US-INDIA relations enjoy a bipartisan consensus, especially on defence and security relations (DSR) which are the original drivers of their comprehensive global strategic partnership. DSR is now the crown-jewel of the partnership with past biases and distrust diminishing.
India expects the Biden administration to catalyse DSR by implementing the Defence Technology Trade Initiative to provide high-end defence technology, change the buyer-seller mode to joint development and co-production, now that the Defence Industrial Security Annexe and Basic Exchange and Cooperation Agreement (BECA) are signed. A Countering America’s Adversaries Through Sanctions Act (CATSA) waiver on India buying Russian defence equipment, like the S-400 air defence system, though expected, is iffy.
President-elect Joe Biden had said in 2006: “My dream is that in 2020, the two closest nations in the world will be India and the US. If that occurs, the world will be a safer place.”
During the third India-US 2+2 meeting held last month in New Delhi, former Defence Secretary Mark Esper stressed inter-operability so that ‘we can build capacity to fight together if we are called to.’ Secretary of State Mike Pompeo, at the same meeting, said: “The US will support India to defend its territorial sovereignty and liberty.” In an interview with Times Now, Pompeo said: “We can have a joint deterrence — jointly deter Chinese tyranny.”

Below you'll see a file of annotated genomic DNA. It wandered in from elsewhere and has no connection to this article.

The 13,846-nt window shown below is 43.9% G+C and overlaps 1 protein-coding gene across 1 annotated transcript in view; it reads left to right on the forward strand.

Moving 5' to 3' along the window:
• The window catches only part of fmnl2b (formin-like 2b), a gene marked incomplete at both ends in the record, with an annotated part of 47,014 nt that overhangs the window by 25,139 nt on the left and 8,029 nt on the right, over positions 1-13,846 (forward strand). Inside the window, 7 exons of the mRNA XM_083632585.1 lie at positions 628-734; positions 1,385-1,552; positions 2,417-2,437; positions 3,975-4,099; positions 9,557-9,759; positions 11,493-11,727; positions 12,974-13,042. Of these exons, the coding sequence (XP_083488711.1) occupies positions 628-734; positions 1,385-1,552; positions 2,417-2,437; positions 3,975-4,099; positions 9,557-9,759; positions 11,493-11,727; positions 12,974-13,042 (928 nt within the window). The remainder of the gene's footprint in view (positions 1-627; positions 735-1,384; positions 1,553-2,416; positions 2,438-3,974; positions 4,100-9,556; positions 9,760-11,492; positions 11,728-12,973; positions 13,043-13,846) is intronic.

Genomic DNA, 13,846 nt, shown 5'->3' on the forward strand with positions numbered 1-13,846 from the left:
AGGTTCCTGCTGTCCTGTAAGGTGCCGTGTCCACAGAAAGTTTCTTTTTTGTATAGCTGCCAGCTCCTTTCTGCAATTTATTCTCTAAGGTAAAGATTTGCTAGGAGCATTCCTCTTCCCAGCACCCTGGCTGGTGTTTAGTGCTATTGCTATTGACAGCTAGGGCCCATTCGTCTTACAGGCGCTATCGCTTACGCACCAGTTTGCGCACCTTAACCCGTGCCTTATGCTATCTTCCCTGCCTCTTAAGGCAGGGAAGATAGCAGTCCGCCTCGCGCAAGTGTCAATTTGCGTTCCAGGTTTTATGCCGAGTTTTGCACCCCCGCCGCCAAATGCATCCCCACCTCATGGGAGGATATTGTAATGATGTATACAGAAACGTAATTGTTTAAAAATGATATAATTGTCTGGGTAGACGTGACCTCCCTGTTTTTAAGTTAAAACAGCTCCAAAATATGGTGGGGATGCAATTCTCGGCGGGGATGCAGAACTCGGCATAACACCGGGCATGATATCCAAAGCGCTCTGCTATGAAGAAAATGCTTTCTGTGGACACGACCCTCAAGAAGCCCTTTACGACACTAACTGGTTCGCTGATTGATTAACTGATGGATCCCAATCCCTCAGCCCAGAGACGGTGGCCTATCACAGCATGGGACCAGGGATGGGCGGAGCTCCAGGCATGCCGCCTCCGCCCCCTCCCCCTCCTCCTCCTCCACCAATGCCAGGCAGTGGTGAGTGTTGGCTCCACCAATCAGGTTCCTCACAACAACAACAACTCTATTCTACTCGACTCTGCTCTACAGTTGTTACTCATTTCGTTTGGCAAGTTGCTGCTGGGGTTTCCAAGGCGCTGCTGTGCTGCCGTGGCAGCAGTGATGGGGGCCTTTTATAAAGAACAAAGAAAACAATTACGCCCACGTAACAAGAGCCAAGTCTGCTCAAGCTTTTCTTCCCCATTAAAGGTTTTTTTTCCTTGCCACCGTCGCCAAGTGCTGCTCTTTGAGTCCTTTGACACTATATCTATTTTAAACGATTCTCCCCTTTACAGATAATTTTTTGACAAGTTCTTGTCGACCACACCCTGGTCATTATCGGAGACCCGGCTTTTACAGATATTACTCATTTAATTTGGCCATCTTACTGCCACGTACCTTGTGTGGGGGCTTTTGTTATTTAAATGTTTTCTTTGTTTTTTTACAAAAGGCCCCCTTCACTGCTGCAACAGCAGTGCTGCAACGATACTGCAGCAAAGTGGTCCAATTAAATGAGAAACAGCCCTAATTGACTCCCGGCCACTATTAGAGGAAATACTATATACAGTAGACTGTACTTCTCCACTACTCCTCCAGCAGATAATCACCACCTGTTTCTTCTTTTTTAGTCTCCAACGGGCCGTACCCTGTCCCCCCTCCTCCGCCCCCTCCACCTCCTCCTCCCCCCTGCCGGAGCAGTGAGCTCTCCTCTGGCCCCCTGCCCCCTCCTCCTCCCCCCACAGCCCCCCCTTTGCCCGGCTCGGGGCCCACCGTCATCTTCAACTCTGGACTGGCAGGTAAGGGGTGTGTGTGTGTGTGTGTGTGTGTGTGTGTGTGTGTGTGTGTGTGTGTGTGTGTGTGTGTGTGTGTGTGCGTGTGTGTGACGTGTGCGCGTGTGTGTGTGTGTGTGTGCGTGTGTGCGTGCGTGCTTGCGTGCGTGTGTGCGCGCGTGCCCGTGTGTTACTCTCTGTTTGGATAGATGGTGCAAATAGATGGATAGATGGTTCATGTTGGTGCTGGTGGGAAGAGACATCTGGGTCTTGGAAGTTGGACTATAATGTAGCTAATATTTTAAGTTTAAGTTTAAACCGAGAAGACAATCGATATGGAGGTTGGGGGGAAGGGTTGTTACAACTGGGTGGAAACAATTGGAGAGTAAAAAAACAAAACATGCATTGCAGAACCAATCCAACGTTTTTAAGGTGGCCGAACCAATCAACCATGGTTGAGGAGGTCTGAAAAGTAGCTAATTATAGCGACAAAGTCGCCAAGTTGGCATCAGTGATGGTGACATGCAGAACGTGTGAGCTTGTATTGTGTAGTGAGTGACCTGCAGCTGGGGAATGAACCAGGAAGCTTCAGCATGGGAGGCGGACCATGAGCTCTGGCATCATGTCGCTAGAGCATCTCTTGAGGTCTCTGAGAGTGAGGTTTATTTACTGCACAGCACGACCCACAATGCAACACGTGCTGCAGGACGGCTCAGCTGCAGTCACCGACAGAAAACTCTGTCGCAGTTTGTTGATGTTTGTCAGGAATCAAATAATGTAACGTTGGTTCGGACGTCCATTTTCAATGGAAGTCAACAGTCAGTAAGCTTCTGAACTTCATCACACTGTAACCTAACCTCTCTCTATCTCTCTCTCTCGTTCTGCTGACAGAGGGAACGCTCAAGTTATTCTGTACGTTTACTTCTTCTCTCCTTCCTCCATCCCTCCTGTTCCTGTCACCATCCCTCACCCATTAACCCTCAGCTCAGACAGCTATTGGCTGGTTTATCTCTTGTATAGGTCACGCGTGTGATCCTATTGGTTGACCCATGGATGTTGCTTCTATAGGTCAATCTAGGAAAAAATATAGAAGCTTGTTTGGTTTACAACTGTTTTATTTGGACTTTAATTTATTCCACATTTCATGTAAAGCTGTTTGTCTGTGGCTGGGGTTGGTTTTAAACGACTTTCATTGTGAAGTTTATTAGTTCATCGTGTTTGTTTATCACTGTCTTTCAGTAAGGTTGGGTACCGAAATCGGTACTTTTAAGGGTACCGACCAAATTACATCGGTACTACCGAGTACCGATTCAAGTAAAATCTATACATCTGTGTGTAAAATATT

No US official has ever made such definitive commitments to India’s defence and security earlier. Defence Minister Rajnath Singh, at the same 2+2, said: “The defence partnership is even more vital now due to challenges India faces.” He did not name China.
In 2015, Admiral Harry Harris, Commander-in-Chief, US Pacific Command, had said: “We want India to become the pivot in the Indian Ocean Region (IOR) and we can do combined combat patrols.”
So what does the Biden presidency bode in DSR? India has ticked all the boxes for access to critical defence technology. It has signed the four foundational agreements that took three decades to fructify due to hesitations of history, the last being BECA which will enable Indian missiles to hit targets thousands of miles away with accuracy and permit the purchase of US armed drones. The Defence Industrial Security Annexe (DISA), the classified defence technology enabler, was signed in December 2019 and India will attend its first meeting next month.
India’s landmark achievements and categorisations include being made a major defence partner in 2016. In 2017, the US National Security Strategy Paper called India the Most Favoured Defence Partner. The Defence Trade and Technology Initiative was to lead to co-developing and co-producing critical technologies overriding the US Export Control Law covering seven technologies. An India-specific rapid reaction cell was created, but the DISA had not been signed. Until 2008, the US had sold military equipment worth $200 million which has rocketed in 2020 to $20 billion, with $15 billion stores in the pipeline. The joint challenge is converting the seller-buyer relation to co-development and co-production and Make in India.
The DISA meeting in December is expected to become the open-sesame to advance technologies and cooperation in cyber security. The defence and security cooperation, military training programmes and exercises are the most intense between any two countries.